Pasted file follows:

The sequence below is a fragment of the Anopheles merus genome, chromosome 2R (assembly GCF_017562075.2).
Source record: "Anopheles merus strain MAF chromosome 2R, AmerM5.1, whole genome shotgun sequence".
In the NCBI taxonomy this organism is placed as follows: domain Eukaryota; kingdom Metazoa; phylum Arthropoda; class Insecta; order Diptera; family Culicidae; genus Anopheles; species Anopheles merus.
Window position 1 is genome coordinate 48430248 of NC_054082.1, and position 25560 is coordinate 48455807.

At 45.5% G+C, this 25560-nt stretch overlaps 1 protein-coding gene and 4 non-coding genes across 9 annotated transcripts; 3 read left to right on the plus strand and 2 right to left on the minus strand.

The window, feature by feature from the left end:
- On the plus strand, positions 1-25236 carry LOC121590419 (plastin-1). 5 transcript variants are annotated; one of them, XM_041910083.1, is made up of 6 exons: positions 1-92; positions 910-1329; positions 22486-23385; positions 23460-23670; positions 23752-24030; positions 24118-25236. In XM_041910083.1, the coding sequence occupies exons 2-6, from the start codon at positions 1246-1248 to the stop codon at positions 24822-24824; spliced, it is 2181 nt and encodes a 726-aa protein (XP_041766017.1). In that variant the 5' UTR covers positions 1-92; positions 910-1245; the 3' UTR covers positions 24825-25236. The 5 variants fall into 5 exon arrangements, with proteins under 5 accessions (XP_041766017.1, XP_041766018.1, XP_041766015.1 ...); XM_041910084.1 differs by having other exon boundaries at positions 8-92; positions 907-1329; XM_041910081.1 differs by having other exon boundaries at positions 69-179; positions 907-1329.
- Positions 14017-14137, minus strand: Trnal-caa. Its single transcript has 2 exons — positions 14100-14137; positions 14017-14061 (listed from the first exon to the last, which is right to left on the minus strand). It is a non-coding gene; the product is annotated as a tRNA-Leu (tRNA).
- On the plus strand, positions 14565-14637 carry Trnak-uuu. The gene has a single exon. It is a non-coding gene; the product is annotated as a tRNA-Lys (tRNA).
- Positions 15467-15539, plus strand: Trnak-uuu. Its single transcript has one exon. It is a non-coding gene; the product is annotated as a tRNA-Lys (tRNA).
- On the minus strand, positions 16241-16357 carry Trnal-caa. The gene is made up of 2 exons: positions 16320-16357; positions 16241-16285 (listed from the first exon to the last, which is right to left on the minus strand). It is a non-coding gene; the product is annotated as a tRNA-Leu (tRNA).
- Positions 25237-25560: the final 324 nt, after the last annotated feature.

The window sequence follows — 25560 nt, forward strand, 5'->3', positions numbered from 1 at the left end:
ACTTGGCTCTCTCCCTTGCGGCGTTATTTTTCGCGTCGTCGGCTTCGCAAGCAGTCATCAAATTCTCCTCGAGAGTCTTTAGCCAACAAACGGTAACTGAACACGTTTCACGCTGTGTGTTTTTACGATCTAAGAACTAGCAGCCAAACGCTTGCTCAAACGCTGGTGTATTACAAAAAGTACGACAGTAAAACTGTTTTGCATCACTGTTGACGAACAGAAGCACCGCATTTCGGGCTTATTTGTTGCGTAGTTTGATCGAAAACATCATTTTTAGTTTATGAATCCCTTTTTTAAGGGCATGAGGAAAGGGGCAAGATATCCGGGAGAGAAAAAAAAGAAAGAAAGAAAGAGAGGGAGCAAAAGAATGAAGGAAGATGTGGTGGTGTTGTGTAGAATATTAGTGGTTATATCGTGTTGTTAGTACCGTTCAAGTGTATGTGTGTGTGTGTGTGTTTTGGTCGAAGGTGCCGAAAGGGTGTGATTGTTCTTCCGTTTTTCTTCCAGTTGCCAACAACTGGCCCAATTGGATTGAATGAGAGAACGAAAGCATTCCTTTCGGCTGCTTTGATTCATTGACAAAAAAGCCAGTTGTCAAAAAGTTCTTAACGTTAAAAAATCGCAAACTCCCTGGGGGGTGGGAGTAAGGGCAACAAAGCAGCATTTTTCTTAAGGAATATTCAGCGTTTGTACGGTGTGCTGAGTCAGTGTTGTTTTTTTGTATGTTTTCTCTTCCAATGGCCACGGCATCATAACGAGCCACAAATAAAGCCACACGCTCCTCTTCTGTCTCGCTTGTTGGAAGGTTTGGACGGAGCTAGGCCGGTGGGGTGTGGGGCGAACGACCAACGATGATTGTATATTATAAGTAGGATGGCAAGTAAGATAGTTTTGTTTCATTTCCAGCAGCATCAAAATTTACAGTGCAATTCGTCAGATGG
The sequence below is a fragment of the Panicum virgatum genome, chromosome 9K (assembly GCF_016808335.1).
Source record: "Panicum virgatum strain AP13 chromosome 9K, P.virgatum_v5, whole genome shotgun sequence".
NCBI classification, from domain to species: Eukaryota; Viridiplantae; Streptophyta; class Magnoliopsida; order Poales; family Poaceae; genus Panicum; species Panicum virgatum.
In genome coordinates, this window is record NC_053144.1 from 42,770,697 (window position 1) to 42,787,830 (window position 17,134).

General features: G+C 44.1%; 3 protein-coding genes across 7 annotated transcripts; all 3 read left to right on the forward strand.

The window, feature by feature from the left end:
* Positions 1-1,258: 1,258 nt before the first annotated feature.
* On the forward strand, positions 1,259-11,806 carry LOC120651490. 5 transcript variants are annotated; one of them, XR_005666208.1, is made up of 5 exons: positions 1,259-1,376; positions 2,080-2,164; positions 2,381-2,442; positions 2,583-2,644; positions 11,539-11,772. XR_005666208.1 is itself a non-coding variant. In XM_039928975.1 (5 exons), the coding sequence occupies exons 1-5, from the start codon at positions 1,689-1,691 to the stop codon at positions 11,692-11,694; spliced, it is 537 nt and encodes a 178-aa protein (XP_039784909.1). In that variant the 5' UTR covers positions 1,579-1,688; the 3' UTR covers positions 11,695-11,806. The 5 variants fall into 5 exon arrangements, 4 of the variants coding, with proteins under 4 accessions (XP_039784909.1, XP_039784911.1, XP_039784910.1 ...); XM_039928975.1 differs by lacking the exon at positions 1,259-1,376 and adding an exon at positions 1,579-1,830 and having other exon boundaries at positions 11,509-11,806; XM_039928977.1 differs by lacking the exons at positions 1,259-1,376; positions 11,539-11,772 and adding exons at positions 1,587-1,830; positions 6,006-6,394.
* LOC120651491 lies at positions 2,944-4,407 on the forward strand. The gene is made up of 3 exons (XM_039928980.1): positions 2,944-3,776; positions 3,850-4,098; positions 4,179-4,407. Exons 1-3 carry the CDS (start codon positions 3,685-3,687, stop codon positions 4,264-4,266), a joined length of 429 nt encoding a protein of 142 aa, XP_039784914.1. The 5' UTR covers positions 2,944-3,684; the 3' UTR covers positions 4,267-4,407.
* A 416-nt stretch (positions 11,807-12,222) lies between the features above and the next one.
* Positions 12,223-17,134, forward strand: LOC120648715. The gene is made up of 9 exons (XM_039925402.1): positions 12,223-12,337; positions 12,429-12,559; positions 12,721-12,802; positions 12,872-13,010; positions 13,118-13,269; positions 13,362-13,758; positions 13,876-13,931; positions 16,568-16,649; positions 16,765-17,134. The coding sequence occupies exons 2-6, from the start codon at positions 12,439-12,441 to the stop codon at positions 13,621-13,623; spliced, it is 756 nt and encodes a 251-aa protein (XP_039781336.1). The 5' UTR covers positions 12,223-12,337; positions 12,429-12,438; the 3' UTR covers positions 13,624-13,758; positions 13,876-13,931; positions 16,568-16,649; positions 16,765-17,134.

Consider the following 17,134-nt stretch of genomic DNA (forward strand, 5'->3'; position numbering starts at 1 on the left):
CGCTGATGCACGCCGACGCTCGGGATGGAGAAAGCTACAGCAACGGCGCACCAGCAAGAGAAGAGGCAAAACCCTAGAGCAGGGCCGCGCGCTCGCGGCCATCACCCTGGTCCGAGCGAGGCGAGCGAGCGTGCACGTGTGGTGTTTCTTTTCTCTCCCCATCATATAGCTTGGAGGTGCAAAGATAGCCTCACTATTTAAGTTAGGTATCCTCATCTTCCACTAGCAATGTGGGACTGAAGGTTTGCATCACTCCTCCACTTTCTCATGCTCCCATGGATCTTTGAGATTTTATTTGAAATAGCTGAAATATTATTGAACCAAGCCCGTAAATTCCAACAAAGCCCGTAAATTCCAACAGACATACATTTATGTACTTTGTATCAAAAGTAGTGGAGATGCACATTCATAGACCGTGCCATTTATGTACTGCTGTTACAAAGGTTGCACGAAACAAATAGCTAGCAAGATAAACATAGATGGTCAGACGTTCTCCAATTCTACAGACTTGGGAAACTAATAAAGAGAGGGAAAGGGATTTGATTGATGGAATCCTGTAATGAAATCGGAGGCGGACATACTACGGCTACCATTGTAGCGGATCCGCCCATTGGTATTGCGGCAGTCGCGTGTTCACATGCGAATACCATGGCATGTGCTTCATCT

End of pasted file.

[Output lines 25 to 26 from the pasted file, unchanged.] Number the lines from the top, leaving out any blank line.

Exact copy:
* Positions 12,223-17,134, forward strand: LOC120648715. The gene is made up of 9 exons (XM_039925402.1): positions 12,223-12,337; positions 12,429-12,559; positions 12,721-12,802; positions 12,872-13,010; positions 13,118-13,269; positions 13,362-13,758; positions 13,876-13,931; positions 16,568-16,649; positions 16,765-17,134. The coding sequence occupies exons 2-6, from the start codon at positions 12,439-12,441 to the stop codon at positions 13,621-13,623; spliced, it is 756 nt and encodes a 251-aa protein (XP_039781336.1). The 5' UTR covers positions 12,223-12,337; positions 12,429-12,438; the 3' UTR covers positions 13,624-13,758; positions 13,876-13,931; positions 16,568-16,649; positions 16,765-17,134.

Consider the following 17,134-nt stretch of genomic DNA (forward strand, 5'->3'; position numbering starts at 1 on the left):